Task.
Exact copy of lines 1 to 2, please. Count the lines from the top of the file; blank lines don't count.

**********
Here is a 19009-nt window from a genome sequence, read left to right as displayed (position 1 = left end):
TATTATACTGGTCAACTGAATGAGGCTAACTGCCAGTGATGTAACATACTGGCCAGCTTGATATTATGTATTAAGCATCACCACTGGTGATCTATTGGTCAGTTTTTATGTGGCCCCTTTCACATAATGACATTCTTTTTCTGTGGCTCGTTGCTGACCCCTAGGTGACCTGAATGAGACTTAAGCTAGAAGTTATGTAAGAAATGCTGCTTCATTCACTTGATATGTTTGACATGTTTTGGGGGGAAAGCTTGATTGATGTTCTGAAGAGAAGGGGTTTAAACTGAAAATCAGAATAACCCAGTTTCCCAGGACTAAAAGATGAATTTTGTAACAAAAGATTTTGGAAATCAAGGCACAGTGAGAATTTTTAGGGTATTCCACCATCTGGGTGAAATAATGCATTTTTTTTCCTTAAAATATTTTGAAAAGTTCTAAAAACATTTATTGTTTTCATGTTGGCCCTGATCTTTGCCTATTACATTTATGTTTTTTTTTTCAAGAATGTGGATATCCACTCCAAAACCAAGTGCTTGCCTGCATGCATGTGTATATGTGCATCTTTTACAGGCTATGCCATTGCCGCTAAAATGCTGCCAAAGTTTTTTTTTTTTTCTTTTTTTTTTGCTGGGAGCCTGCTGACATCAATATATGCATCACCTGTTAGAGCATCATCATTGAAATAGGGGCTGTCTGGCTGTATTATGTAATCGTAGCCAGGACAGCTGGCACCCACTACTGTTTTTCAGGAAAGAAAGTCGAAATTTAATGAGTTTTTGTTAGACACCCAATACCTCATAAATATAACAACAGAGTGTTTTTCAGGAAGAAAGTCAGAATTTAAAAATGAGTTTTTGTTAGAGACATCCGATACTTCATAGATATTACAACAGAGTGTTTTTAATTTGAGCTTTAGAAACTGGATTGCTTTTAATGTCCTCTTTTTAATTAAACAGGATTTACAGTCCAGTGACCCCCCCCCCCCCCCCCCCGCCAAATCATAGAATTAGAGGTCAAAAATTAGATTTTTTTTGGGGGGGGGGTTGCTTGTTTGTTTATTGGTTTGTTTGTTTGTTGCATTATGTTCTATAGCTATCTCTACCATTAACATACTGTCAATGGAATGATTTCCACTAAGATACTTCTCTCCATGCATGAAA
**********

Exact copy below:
Here is a 19009-nt window from a genome sequence, read left to right as displayed (position 1 = left end):
TATTATACTGGTCAACTGAATGAGGCTAACTGCCAGTGATGTAACATACTGGCCAGCTTGATATTATGTATTAAGCATCACCACTGGTGATCTATTGGTCAGTTTTTATGTGGCCCCTTTCACATAATGACATTCTTTTTCTGTGGCTCGTTGCTGACCCCTAGGTGACCTGAATGAGACTTAAGCTAGAAGTTATGTAAGAAATGCTGCTTCATTCACTTGATATGTTTGACATGTTTTGGGGGGAAAGCTTGATTGATGTTCTGAAGAGAAGGGGTTTAAACTGAAAATCAGAATAACCCAGTTTCCCAGGACTAAAAGATGAATTTTGTAACAAAAGATTTTGGAAATCAAGGCACAGTGAGAATTTTTAGGGTATTCCACCATCTGGGTGAAATAATGCATTTTTTTTCCTTAAAATATTTTGAAAAGTTCTAAAAACATTTATTGTTTTCATGTTGGCCCTGATCTTTGCCTATTACATTTATGTTTTTTTTTTCAAGAATGTGGATATCCACTCCAAAACCAAGTGCTTGCCTGCATGCATGTGTATATGTGCATCTTTTACAGGCTATGCCATTGCCGCTAAAATGCTGCCAAAGTTTTTTTTTTTTTCTTTTTTTTTTGCTGGGAGCCTGCTGACATCAATATATGCATCACCTGTTAGAGCATCATCATTGAAATAGGGGCTGTCTGGCTGTATTATGTAATCGTAGCCAGGACAGCTGGCACCCACTACTGTTTTTCAGGAAAGAAAGTCGAAATTTAATGAGTTTTTGTTAGACACCCAATACCTCATAAATATAACAACAGAGTGTTTTTCAGGAAGAAAGTCAGAATTTAAAAATGAGTTTTTGTTAGAGACATCCGATACTTCATAGATATTACAACAGAGTGTTTTTAATTTGAGCTTTAGAAACTGGATTGCTTTTAATGTCCTCTTTTTAATTAAACAGGATTTACAGTCCAGTGACCCCCCCCCCCCCCCCCCCGCCAAATCATAGAATTAGAGGTCAAAAATTAGATTTTTTTTGGGGGGGGGGTTGCTTGTTTGTTTATTGGTTTGTTTGTTTGTTGCATTATGTTCTATAGCTATCTCTACCATTAACATACTGTCAATGGAATGATTTCCACTAAGATACTTCTCTCCATGCATGAAA